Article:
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Colgate University Students Protest Bigotry On Campus

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Over 300 students at Colgate University staged a sit-in spanning nearly five days last week in response to the mistreatment of minorities at the small, upstate New York college. It ended Friday afternoon when the university administration agreed to support a plan of action crafted by the students themselves.

The demonstration came as a result of a number of anonymous racist comments made on the social media app Yik Yak and in person to students riding the campus shuttle. To get a sense of the comments that were made, the comment “I chose Colgate for the lack of it's [sic] diversity” was on the very mild end of the spectrum. 

Students occupied Colgate’s admissions building in an effort to have the university take action against its lack of diversity. The Colgate University Association of Critical Collegians, the organization that headed this protest, created a movement and coined the hashtags “#CanYouHearUsNow” and “#SoThisIsColgate” to raise awareness about the bigotry students had to endure. The ACC even published multiple YouTube videos promoting the movement and sharing student testimonials.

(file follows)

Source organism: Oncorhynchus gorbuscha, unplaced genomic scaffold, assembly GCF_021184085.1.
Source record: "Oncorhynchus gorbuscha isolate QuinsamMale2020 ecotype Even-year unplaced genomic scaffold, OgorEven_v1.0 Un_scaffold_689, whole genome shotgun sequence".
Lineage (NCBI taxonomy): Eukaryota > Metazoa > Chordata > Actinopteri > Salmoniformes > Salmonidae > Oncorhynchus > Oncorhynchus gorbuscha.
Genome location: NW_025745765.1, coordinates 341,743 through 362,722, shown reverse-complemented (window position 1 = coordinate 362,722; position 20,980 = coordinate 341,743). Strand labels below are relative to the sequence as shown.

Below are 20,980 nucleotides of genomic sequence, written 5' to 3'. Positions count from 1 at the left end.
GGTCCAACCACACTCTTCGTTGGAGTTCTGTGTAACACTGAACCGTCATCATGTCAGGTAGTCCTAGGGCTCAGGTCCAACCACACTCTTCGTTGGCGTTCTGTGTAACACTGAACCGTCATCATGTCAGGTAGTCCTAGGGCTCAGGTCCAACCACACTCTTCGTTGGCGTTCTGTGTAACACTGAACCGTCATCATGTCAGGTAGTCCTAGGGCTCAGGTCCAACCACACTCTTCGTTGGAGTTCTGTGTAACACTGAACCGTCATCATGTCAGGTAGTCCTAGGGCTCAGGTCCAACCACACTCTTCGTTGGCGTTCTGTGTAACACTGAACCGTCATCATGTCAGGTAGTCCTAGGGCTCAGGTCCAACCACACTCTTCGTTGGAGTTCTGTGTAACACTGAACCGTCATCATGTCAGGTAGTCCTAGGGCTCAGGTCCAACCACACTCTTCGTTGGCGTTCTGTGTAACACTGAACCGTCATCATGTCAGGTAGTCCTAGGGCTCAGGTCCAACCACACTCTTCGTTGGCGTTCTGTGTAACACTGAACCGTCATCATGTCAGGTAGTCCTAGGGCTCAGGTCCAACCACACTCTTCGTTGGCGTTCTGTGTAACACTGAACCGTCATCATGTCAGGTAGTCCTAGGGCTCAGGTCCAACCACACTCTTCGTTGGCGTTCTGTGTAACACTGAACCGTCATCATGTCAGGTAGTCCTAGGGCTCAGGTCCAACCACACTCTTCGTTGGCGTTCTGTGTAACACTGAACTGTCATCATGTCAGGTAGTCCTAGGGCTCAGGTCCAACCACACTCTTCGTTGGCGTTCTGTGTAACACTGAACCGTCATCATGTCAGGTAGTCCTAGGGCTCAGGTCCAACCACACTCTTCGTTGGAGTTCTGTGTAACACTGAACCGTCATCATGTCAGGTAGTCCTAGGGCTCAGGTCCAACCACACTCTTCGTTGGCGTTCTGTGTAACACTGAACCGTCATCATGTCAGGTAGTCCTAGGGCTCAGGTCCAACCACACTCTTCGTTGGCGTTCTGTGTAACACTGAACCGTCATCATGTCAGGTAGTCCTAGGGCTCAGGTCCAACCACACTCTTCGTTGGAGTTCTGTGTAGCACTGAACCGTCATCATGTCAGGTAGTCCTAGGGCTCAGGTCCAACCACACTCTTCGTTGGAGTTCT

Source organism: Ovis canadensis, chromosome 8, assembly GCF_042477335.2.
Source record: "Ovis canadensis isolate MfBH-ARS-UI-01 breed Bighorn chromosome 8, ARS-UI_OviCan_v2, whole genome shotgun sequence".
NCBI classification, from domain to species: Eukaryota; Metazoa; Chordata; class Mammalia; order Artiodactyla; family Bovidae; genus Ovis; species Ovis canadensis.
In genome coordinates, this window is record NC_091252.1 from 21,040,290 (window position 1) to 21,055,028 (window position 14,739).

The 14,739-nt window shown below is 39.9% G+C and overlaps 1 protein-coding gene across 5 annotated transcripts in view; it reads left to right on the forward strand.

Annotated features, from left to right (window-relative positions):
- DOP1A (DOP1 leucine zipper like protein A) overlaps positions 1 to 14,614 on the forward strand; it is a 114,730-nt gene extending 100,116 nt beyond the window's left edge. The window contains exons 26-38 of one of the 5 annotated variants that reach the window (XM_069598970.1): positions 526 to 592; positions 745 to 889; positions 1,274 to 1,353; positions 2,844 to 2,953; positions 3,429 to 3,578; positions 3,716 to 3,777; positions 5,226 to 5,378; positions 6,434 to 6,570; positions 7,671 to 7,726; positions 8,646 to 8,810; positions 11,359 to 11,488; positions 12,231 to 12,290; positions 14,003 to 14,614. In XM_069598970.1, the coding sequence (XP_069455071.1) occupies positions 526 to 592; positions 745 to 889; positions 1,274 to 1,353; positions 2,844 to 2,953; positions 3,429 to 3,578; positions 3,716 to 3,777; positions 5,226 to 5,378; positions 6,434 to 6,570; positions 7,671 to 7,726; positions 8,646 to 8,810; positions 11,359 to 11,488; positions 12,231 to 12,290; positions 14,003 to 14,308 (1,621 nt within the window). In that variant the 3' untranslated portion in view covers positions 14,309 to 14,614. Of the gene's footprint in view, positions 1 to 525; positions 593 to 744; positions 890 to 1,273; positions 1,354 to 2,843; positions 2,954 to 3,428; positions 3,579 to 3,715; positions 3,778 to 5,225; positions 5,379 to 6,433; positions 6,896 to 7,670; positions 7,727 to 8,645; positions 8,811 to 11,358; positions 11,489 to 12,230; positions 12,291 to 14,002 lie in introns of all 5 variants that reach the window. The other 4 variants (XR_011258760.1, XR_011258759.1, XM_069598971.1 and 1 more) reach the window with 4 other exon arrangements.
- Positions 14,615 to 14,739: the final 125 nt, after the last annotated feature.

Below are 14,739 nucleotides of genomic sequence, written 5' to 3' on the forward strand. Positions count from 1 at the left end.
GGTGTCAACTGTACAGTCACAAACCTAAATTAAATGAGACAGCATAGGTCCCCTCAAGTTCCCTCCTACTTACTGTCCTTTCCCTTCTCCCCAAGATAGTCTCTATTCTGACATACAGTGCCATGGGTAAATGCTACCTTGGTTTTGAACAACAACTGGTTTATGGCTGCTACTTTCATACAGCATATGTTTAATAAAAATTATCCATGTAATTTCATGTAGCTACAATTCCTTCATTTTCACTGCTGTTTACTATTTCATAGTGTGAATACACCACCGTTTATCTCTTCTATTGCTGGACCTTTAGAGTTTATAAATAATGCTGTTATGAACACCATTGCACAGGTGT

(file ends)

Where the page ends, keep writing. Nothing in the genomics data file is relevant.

According to Inside Higher Ed, members of the ACC drafted a plan for the school to adopt that would ease the current tensions and promote better awareness of student diversity. Points in the plan include required faculty participation in diversity training and hiring more minority faculty.

For a better picture of the diversity (or lack thereof) at Colgate, here’s a clear breakdown. During the 2013-2014 academic year, the school had 2,871 students, which at some schools is smaller than the freshman class alone. Of the student body, 67.8 percent were white. 3.4 percent were Asian (which amounts to 98 students), 4.2 percent were African American and 7.9 percent were Hispanic, according to Colgate University’s website.

One thing remains true in relation to the outcome of this protest: the student voice will be heard. Students from the ACC declared they would continue their sit-in for as long as it would take until the university agreed to carry out their plan of action, and that's exactly what's happened with the administration's release of a statement of support.


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